Picture books are more than just cute pictures and simple words to read to children before bedtime. They are powerful works of art that can reveal deep truths to people of all ages. Picture books are for everyone.
That's Not Normal! is one such picture book. Written by Mar Pavón and illustrated by Laure du Faÿ, it centers on an elephant with an unusually long trunk, which he twists and bends in unusual ways. He zigzags it into a set of stairs to help Old Monkey climb trees, for example, or curves it into a hammock to rock Little Antelope to sleep. Each time the reader sees just how Elephant uses his very long trunk, an offstage voice yells "That's not normal!" The voice belongs to Hippopotamus, who never forgets to remind Elephant that he and his trunk are not normal, the other animals' appreciation of the pachyderm's kindness notwithstanding.
While preoccupied with Elephant's long trunk one day, Hippopotamus does not notice that Baby Hippo has run off after a bounding grasshopper, straight into a lake full of hungry crocodiles! This is the moment when Hippopotamus learns firsthand how necessary it is to not be "normal." Elephant, through his kindness and bravery, shows all of us how.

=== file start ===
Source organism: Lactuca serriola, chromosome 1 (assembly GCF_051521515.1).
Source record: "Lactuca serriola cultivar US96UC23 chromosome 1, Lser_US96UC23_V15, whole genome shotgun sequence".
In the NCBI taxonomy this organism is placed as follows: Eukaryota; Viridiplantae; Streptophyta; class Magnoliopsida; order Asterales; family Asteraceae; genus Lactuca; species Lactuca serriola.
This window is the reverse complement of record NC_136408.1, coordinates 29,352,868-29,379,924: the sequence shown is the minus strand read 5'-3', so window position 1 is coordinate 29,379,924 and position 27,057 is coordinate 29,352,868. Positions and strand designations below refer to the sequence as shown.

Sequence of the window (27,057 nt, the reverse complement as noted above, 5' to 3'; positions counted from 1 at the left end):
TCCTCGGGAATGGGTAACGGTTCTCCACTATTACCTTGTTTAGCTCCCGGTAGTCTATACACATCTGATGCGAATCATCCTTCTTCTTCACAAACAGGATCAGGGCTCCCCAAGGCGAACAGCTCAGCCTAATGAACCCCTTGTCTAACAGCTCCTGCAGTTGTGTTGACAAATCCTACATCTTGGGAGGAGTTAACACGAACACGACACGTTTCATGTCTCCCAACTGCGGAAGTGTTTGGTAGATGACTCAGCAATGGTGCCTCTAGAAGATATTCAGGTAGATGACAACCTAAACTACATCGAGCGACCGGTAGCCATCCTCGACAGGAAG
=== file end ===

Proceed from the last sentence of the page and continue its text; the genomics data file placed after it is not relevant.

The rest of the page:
Originally published in Spanish and now in an English translation, this book is a fun yet poignant tale of acceptance and being nonjudgmental to those who look or act differently from what we expect, or who do not conform to sometimes calcified norms of what is "normal." If Elephant had a trunk of normal length (according to what Hippopotamus thought was appropriate for an Elephant) that he used in commonly accepted ways, this picture book would have a different ending indeed.
That's Not Normal! would fit in beautifully in a variety of library story times, including ones about animals, kindness, or diversity. In a classroom unit, this book could serve as a springboard for students to write their own animal tales. What can we learn from animals—and people—who dare to stand out?
*This review was adapted from a blog post originally published at the Global Literatures in Libraries Initiative blog.